• Learn how to add chromatic passing notes to your phrases.
• Decode Lukather’s unique bending technique.
• Develop funky rhythm parts over static harmony.
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Released back in 1982, Toto’s IV album yielded two chart-topping hits, “Africa” and “Rosanna.” This remarkable band and album featured a dream lineup centered around guitar legend Steve Lukather. For this lesson, I had the pleasure of breaking down some key aspects of his rhythm and lead playing on IV and then working them into my own example, which I’ve nicknamed “Joanna.”
Get the Tones
I’ve divided the example track into three main guitar sections: a solo, dirty rhythm, and some clean overdubs. I attempted to get as close to the original sounds on the album as possible using Positive Grid’s Bias FX plug-in. For the overdriven sounds, I used an amp based on a Mesa/Boogie Mark IV with a very light slapback delay and a room reverb. All the dirty rhythm examples are double-tracked and panned hard left and right to create a wider stereo sound. For the lead tone, I put an Ibanez TS808 in front of the amp with the drive turned down, but the level slightly boosted to increase sustain. I also added a fairly large hall reverb and a tape-style delay to create ambience. Combined with some chorus, these really expand the lead tone in a classic ’80s way. For the clean overdub sounds, I used a basic Twin-style combo with an MXR Dyna Comp in front of the amp, plus a little slapback delay after the amp to create space around the part. For the ambient clean sound, I added a large hall reverb and tape echo delay at the end of the signal chain, and then placed a studio-style compressor on the output to let these ambient effects really bloom.
You’ll hear that “Joanna” is a homage to “Rosanna,” which features drummer Jeff Porcaro’s addictive and groovy shuffle. For my example, I used ToonTrack’s EZdrummer 2, which offers some “Rosanna”-style grooves that I modified. For this groove, we can feel every pair of eighth-notes as a quarter-note and an eighth-note in the space of a single triplet. Describing it makes it sound a lot more complicated than it really is—listening to the track and counting eighth-notes will highlight this time feel in a more intuitive way.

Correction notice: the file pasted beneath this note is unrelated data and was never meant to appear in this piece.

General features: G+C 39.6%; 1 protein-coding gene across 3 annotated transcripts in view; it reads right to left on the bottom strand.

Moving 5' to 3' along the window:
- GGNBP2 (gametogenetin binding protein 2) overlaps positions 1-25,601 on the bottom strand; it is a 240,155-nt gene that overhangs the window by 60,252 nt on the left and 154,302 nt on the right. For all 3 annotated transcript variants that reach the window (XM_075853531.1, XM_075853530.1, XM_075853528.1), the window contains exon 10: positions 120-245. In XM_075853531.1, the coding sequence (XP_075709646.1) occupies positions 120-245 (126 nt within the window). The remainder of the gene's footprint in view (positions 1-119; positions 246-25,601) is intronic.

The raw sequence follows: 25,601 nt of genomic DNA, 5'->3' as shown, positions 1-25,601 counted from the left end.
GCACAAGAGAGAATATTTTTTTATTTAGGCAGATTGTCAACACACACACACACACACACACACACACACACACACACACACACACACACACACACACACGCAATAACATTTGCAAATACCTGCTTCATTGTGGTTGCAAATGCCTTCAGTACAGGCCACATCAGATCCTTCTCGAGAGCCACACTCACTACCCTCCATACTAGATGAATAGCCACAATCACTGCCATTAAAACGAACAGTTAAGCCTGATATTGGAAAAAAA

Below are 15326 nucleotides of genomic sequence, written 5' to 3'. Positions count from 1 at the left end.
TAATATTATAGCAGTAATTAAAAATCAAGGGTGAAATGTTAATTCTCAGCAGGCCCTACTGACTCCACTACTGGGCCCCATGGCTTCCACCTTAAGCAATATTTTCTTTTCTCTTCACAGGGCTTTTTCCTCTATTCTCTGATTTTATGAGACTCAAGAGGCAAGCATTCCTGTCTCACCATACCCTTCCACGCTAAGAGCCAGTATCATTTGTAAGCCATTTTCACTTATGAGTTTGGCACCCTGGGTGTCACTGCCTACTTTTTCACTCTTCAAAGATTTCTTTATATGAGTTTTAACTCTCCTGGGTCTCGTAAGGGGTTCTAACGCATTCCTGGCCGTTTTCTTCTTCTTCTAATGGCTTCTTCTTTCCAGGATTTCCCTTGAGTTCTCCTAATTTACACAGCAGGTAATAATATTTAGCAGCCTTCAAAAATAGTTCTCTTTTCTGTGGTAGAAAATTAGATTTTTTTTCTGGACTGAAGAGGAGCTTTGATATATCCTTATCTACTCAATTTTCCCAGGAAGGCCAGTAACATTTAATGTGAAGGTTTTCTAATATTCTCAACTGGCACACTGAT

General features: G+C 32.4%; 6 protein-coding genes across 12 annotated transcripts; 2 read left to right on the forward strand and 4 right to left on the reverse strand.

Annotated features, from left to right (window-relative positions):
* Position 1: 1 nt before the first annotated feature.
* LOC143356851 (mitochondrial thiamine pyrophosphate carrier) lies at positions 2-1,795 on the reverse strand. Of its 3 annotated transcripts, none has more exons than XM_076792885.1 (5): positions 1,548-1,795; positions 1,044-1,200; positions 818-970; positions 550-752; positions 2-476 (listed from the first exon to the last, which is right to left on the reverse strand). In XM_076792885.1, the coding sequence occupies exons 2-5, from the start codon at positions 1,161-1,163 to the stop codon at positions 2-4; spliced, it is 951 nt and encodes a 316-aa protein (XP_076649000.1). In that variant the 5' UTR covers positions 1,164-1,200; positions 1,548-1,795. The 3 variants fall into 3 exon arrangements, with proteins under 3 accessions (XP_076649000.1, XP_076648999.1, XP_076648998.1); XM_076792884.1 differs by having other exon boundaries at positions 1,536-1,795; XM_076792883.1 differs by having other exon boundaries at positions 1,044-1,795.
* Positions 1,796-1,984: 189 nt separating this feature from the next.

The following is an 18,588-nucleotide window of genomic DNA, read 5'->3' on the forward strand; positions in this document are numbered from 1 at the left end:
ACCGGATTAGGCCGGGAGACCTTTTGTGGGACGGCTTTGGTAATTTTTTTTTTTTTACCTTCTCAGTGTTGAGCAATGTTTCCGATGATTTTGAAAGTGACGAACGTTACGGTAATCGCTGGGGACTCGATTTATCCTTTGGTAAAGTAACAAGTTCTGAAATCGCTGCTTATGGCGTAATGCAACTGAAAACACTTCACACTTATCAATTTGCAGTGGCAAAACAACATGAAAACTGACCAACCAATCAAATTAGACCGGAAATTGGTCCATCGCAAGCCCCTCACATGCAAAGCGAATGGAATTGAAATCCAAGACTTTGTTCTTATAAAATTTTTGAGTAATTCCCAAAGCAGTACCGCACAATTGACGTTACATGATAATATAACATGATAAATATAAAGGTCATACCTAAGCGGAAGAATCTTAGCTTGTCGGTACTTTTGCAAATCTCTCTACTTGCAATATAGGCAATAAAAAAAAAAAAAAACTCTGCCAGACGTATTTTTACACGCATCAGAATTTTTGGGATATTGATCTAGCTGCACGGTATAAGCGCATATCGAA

In Ex. 1,we start off near the end of my track with the main guitar solo. This solo is based over three chords: G for eight measures, Em for four, and finally a Csus2 for the last four. Over the G chord, I’m playing notes from G Lydian (G–A–B–C#–D–E–F#). I start the solo by ascending through a G major triad (G–B–D) before landing on a bend that highlights the 7 (F#) and 9 (A).
Luke is a master of off-kilter triplet runs, so I tried to cop some of that vibe. In measure seven, I start a rather long triplet run that uses chromatic notes and slurs. Pay close attention to the hammer-on and slide markings on the tab to ensure smooth execution of this line. Runs that use chromatic notes are very typical of Lukather’s unique playing style. Here, I’m visualizing a Bm7 arpeggio (B–D–F#–A) starting on the 3rd string in 14th position. Since Bm7 is diatonic to G Lydian, it implies a Gmaj9 tonality.
In measure nine, we move to an E minor tonality. This is still diatonic to G Lydian, but now we can open up some E Dorian (E–F#–G–A–B–C#–D) sounds. We start with some expressive bends in bars 11 and 12 that feature another of Steve Lukather’s signature moves. There’s a tricky bend in measure 11. Use your third finger to bend the B at the 17th fret up a whole-step. While still holding the bend, use your pinky to reach over one fret to add a half-step to the bend. This is a really cool trick for getting gravity-defying bends!
Another triplet phrase pops up in measure 13, but this time I’m thinking of an E blues scale (E–G–A–Bb–B–D) to fill in the gaps. The solo then moves around to a Csus2 tonality, and this time I’m thinking in terms of C major.
Ex. 2 features two separate parts double-tracked to create a more expansive stereo sound. Gtr. 1 has a funky syncopated octave motif starting on the “and” of beat 3 every two measures. This part fills in the space when the ambient clean overdubs and piano take a brief pause on a chord. It’s a subtle way to add more groove to the track.
To get a nice, slow attack on this part, I palm-muted the notes on the 6th string while digging in quite hard with a flexible .70 mm celluloid pick. Gtr. 2 plays different chords over the A bass note to create a bit of movement over this harmonically static groove—something that can be heard in a lot of Toto’s music. I strum each chord quite slowly and softly around the guitar’s bridge area to let the chords bloom into the sonic picture. Like all these double-tracked parts, I made sure each side was executed identically, thus adding to the size and depth of the sound.
Let’s move to Ex. 3, which features double-tracked rhythm guitars over the verse. I stick to big chunky power chords to highlight the big changes and single-note lines that accent the triadic movement of the static groove. When double-tracking these guitars, I chose a slightly less saturated sound for each guitar and focused on keeping the articulations the same on each track. When done right, these double-tracking techniques can make a simple guitar part like this sound huge without getting in the way of the other instruments in the recording.